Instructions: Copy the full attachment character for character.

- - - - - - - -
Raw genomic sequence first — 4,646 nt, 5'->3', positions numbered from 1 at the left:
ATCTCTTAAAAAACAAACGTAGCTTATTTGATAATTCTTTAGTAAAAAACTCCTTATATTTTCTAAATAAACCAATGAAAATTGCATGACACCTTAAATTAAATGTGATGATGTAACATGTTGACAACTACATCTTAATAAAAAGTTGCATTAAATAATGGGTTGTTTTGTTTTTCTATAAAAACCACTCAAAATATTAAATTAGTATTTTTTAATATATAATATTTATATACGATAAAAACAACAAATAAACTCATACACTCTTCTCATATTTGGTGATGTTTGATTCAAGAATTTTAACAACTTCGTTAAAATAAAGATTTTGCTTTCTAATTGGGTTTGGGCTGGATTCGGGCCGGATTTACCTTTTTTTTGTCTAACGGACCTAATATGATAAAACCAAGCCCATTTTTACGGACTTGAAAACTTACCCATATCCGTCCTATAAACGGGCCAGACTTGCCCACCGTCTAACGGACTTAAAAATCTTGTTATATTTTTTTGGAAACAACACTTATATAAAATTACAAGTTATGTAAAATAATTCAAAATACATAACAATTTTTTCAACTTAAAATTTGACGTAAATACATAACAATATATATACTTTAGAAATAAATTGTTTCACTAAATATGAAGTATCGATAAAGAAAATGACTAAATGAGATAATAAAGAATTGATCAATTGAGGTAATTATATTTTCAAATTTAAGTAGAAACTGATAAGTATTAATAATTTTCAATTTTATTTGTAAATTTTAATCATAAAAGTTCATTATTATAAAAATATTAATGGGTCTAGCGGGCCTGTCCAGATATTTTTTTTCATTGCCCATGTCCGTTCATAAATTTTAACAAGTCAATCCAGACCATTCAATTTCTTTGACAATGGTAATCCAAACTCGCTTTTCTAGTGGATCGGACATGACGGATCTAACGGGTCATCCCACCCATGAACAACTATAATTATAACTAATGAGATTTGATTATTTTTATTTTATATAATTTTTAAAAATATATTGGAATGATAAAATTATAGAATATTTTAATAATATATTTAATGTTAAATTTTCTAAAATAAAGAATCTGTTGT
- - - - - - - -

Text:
Raw genomic sequence first — 4,646 nt, 5'->3', positions numbered from 1 at the left:
ATCTCTTAAAAAACAAACGTAGCTTATTTGATAATTCTTTAGTAAAAAACTCCTTATATTTTCTAAATAAACCAATGAAAATTGCATGACACCTTAAATTAAATGTGATGATGTAACATGTTGACAACTACATCTTAATAAAAAGTTGCATTAAATAATGGGTTGTTTTGTTTTTCTATAAAAACCACTCAAAATATTAAATTAGTATTTTTTAATATATAATATTTATATACGATAAAAACAACAAATAAACTCATACACTCTTCTCATATTTGGTGATGTTTGATTCAAGAATTTTAACAACTTCGTTAAAATAAAGATTTTGCTTTCTAATTGGGTTTGGGCTGGATTCGGGCCGGATTTACCTTTTTTTTGTCTAACGGACCTAATATGATAAAACCAAGCCCATTTTTACGGACTTGAAAACTTACCCATATCCGTCCTATAAACGGGCCAGACTTGCCCACCGTCTAACGGACTTAAAAATCTTGTTATATTTTTTTGGAAACAACACTTATATAAAATTACAAGTTATGTAAAATAATTCAAAATACATAACAATTTTTTCAACTTAAAATTTGACGTAAATACATAACAATATATATACTTTAGAAATAAATTGTTTCACTAAATATGAAGTATCGATAAAGAAAATGACTAAATGAGATAATAAAGAATTGATCAATTGAGGTAATTATATTTTCAAATTTAAGTAGAAACTGATAAGTATTAATAATTTTCAATTTTATTTGTAAATTTTAATCATAAAAGTTCATTATTATAAAAATATTAATGGGTCTAGCGGGCCTGTCCAGATATTTTTTTTCATTGCCCATGTCCGTTCATAAATTTTAACAAGTCAATCCAGACCATTCAATTTCTTTGACAATGGTAATCCAAACTCGCTTTTCTAGTGGATCGGACATGACGGATCTAACGGGTCATCCCACCCATGAACAACTATAATTATAACTAATGAGATTTGATTATTTTTATTTTATATAATTTTTAAAAATATATTGGAATGATAAAATTATAGAATATTTTAATAATATATTTAATGTTAAATTTTCTAAAATAAAGAATCTGTTGT